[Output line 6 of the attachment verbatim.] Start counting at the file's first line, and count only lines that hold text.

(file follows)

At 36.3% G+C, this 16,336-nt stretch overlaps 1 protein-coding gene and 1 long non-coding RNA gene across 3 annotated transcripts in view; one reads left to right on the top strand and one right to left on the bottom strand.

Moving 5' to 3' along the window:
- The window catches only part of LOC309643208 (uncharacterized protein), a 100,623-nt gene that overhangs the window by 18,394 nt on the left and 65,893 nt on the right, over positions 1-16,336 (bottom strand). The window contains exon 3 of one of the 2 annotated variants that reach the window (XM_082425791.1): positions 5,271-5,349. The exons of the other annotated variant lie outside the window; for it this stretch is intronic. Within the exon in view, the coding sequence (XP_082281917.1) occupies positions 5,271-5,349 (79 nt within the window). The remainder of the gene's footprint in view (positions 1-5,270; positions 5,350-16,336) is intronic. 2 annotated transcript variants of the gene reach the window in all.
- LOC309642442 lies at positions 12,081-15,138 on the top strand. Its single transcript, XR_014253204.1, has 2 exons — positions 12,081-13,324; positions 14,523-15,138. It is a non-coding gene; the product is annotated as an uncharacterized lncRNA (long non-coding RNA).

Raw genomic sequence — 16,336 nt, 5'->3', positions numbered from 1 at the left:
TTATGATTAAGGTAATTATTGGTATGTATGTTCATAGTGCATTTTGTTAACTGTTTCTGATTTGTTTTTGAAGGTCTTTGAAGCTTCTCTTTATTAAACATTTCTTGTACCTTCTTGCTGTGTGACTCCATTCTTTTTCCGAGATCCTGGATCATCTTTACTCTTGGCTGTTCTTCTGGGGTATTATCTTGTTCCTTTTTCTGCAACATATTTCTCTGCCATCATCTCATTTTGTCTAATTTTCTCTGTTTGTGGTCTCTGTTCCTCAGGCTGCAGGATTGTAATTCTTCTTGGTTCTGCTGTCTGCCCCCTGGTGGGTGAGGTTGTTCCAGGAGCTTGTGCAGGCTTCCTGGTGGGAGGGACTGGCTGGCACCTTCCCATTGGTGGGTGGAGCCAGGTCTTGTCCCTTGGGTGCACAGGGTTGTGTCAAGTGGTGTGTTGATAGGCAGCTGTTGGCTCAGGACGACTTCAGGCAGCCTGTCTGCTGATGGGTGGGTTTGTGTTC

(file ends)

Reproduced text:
TTATGATTAAGGTAATTATTGGTATGTATGTTCATAGTGCATTTTGTTAACTGTTTCTGATTTGTTTTTGAAGGTCTTTGAAGCTTCTCTTTATTAAACATTTCTTGTACCTTCTTGCTGTGTGACTCCATTCTTTTTCCGAGATCCTGGATCATCTTTACTCTTGGCTGTTCTTCTGGGGTATTATCTTGTTCCTTTTTCTGCAACATATTTCTCTGCCATCATCTCATTTTGTCTAATTTTCTCTGTTTGTGGTCTCTGTTCCTCAGGCTGCAGGATTGTAATTCTTCTTGGTTCTGCTGTCTGCCCCCTGGTGGGTGAGGTTGTTCCAGGAGCTTGTGCAGGCTTCCTGGTGGGAGGGACTGGCTGGCACCTTCCCATTGGTGGGTGGAGCCAGGTCTTGTCCCTTGGGTGCACAGGGTTGTGTCAAGTGGTGTGTTGATAGGCAGCTGTTGGCTCAGGACGACTTCAGGCAGCCTGTCTGCTGATGGGTGGGTTTGTGTTC